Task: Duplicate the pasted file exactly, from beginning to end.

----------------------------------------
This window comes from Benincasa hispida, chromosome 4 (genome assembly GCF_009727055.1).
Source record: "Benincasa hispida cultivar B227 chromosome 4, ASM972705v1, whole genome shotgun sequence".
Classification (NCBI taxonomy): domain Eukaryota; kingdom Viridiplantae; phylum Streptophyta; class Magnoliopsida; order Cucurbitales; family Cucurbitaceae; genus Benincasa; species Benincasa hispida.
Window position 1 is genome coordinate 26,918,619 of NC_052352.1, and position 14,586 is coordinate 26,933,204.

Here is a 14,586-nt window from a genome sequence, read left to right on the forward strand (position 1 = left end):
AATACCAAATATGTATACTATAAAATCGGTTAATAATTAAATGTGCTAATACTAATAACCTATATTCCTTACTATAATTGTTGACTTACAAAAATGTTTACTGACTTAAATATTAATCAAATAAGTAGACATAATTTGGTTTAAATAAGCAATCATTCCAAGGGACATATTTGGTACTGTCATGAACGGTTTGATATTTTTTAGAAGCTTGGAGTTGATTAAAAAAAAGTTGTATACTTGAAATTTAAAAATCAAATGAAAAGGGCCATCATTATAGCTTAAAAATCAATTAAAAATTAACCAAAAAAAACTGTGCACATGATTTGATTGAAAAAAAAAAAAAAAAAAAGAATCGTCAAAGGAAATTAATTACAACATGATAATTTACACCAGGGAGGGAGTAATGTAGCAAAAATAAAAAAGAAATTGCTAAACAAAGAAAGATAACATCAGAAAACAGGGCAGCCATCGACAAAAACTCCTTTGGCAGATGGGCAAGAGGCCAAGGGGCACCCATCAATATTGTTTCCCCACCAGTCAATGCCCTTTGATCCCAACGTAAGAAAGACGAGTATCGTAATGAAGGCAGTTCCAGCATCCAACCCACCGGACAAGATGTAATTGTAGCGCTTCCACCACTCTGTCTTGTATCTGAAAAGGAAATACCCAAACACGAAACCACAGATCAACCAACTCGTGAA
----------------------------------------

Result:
This window comes from Benincasa hispida, chromosome 4 (genome assembly GCF_009727055.1).
Source record: "Benincasa hispida cultivar B227 chromosome 4, ASM972705v1, whole genome shotgun sequence".
Classification (NCBI taxonomy): domain Eukaryota; kingdom Viridiplantae; phylum Streptophyta; class Magnoliopsida; order Cucurbitales; family Cucurbitaceae; genus Benincasa; species Benincasa hispida.
Window position 1 is genome coordinate 26,918,619 of NC_052352.1, and position 14,586 is coordinate 26,933,204.

Here is a 14,586-nt window from a genome sequence, read left to right on the forward strand (position 1 = left end):
AATACCAAATATGTATACTATAAAATCGGTTAATAATTAAATGTGCTAATACTAATAACCTATATTCCTTACTATAATTGTTGACTTACAAAAATGTTTACTGACTTAAATATTAATCAAATAAGTAGACATAATTTGGTTTAAATAAGCAATCATTCCAAGGGACATATTTGGTACTGTCATGAACGGTTTGATATTTTTTAGAAGCTTGGAGTTGATTAAAAAAAAGTTGTATACTTGAAATTTAAAAATCAAATGAAAAGGGCCATCATTATAGCTTAAAAATCAATTAAAAATTAACCAAAAAAAACTGTGCACATGATTTGATTGAAAAAAAAAAAAAAAAAAAGAATCGTCAAAGGAAATTAATTACAACATGATAATTTACACCAGGGAGGGAGTAATGTAGCAAAAATAAAAAAGAAATTGCTAAACAAAGAAAGATAACATCAGAAAACAGGGCAGCCATCGACAAAAACTCCTTTGGCAGATGGGCAAGAGGCCAAGGGGCACCCATCAATATTGTTTCCCCACCAGTCAATGCCCTTTGATCCCAACGTAAGAAAGACGAGTATCGTAATGAAGGCAGTTCCAGCATCCAACCCACCGGACAAGATGTAATTGTAGCGCTTCCACCACTCTGTCTTGTATCTGAAAAGGAAATACCCAAACACGAAACCACAGATCAACCAACTCGTGAA